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One of the world’s most colourful and flawless large gemstones, the Ostro stone, will go on permanent show in the Museum’s Minerals gallery from 19 October 2016.
The gemstone weighs in at an impressive 9,381 carats - around 2 kilograms, similar in weight to two bags of sugar. It is the first large cut topaz of its kind to go on display at the Museum and will go on show alongside specimens from one of the world’s most important mineral collections.
The Ostro stone will be available for the public to view at the Museum through a long term loan from philanthropist Maurice Ostro OBE. It has been in the family vaults for three decades since it was discovered in its natural form by his father gemstone pioneer Max Ostro in Minas Gerais, Brazil. It is 15 centimetres in length, 10.5 centimetres wide and its vivid blue colour is exceptional as the various treatment procedures are commonly used for such stones and rarely result in such an intense blue.
Mike Rumsey, Senior Curator of the Minerals Collection at the Natural History Museum says:
'This stone is an excellent example of how as humans, we have crafted beautiful and desirable objects from the natural mineral specimens we find around us, like those that we preserve in the collections at Museum. It will be on display alongside some of our world leading collection of minerals and gems, which is studied by scientists here to find new sources of minerals, gemstones and metals.'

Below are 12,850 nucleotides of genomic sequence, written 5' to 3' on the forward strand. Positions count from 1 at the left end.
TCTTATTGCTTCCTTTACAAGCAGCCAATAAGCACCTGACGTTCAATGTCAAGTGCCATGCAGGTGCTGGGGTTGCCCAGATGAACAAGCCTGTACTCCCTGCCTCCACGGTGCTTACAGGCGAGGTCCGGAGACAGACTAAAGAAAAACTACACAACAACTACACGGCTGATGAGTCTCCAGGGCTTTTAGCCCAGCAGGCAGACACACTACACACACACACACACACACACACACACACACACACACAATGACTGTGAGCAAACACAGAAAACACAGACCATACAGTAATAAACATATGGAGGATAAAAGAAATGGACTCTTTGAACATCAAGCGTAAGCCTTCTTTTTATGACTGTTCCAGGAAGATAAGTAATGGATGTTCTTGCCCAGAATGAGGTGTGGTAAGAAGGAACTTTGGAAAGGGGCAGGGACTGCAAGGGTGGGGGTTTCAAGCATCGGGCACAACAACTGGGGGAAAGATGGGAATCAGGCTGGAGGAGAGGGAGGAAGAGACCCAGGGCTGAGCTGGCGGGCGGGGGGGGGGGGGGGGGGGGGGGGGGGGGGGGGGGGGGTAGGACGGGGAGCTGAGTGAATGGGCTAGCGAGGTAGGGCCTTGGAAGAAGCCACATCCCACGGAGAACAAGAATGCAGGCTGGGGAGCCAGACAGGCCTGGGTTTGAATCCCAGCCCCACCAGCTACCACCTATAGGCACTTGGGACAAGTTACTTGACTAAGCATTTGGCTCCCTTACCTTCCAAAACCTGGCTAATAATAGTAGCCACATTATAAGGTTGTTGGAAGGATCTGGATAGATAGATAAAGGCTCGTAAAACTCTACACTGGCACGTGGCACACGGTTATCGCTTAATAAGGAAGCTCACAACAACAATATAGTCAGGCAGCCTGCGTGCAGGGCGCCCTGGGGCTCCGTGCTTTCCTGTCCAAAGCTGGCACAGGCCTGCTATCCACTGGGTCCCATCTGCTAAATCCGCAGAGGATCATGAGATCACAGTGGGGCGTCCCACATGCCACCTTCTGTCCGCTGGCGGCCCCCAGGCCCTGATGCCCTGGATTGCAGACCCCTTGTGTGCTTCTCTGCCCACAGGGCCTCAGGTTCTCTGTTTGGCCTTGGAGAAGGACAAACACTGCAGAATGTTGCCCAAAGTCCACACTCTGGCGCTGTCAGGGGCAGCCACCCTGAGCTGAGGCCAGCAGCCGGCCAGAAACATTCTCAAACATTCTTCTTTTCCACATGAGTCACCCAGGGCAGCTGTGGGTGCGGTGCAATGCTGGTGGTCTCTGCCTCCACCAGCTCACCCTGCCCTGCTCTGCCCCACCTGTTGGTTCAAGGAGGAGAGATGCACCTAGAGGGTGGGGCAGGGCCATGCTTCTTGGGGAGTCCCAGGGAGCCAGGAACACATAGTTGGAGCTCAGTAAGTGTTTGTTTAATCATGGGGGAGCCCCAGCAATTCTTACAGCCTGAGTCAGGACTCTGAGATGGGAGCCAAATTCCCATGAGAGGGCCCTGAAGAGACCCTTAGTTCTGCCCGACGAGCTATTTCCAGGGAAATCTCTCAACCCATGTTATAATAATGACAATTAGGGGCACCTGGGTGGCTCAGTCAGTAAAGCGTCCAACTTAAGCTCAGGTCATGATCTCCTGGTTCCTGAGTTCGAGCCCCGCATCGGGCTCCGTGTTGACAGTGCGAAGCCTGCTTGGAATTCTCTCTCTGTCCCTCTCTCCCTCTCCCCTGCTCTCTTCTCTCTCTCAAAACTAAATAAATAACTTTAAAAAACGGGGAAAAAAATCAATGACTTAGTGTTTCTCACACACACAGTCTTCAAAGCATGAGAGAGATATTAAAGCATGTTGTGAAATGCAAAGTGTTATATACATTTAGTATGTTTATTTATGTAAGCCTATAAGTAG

Ostro Minerals was founded by Max Ostro in 1960. His son Maurice, a well-known entrepreneur and philanthropist, took the helm of the family business 6 years ago when his father died and started to use it to support his various charitable projects.
Maurice Ostro says:
'Collecting beautiful coloured gems was my father’s passion; my mission is to leverage his remarkable legacy in a way that would make him proud. We are delighted that the finest of his gemstones will now be part of the collection at the Natural History Museum who share our passion for exceptional stones.'
The Ostro Stone will be displayed in the Mineral gallery from 19 October 2016. It was be officially unveiled at a private evening launch in the Museum’s Hintze Hall on Thursday 6 October.
Sir Michael Dixon, Director of the Natural History Museum adds:
'We are delighted to be able to display this exquisite blue topaz stone alongside some of nature’s finest mineral examples in this gallery. Our thanks go to Maurice Ostro for the opportunity to showcase this wonderful stone to millions of people.'
The event will also feature a performance by creative maverick and artist Daphne Guinness, singing a selection of tracks from her album, produced by Tony Visconti.
Three new pieces of 'wearable art' using topaz donated by Ostro through the Outset Contemporary Art Fund by contemporary artists Isaac Julien, Nicole Wermers and Catherine Yass will also be revealed.